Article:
Despite the impossibility of retrieving speaker’s meaning from truly psychotic discourse, this does not render unavailable other forms of understanding (symbolic/motivational, neurological, situational etc.) of the psychotic subject. Even so, if we’re to achieve, with the psychotic subject, that (moral) form of understanding which can be said to be shown someone, we must first learn to avoid the temptation of attributing speaker’s or agent’s meaning to his psychotic words and acts. To this end this paper outlines what I’ll call an ‘apophatic’ (as opposed to a ‘cataphatic’) psychopathology. This ‘apophatic’ approach aims at understanding the patient not through positively understanding her words’ meaning but instead through understanding just why some of the things we’re most tempted to say of her fail her.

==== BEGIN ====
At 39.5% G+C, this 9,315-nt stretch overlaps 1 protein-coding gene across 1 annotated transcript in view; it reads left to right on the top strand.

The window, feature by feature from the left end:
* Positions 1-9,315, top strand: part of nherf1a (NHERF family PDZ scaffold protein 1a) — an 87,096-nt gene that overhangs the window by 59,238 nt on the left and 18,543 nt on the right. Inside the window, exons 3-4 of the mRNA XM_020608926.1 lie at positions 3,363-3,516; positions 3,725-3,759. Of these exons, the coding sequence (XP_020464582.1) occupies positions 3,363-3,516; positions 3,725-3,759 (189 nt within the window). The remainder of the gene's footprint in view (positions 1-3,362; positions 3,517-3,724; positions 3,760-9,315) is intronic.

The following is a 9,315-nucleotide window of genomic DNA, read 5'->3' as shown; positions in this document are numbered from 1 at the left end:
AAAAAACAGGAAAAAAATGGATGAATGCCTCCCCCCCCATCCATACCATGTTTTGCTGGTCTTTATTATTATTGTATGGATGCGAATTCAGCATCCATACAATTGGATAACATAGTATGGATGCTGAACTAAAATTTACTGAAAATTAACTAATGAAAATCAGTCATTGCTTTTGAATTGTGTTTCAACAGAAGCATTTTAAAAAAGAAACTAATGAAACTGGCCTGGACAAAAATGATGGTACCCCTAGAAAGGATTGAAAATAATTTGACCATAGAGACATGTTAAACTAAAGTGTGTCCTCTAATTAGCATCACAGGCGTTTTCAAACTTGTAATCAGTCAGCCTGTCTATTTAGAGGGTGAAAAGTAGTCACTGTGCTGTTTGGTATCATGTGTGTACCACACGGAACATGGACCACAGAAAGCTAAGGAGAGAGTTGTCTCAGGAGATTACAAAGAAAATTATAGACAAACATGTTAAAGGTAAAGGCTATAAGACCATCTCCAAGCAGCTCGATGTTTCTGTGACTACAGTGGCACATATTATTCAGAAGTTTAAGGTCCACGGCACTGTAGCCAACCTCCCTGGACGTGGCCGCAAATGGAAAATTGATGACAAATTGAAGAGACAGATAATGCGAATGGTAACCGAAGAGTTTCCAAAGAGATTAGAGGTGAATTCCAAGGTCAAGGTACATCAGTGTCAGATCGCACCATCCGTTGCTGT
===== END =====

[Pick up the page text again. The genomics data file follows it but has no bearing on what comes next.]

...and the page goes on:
"​

Fri 5 Jun, '20
-
Truth and Truthfulness Webinar: Chapter 6: Accuracy: A Sense of Reality
By Zoom

Text: 'Truth and Truthfulness' by Bernard Williams (2002)

Thu 11 Jun, '20
-
'Still Working in Lockdown'
MS Teams

Hosted by Tom Crowther and David Bather Woods

Thu 11 Jun, '20
-
Knowledge and Understanding Seminar
By Zoom

Speaker: Johannes Roessler (Warwick)

Title: 'Self-Understanding'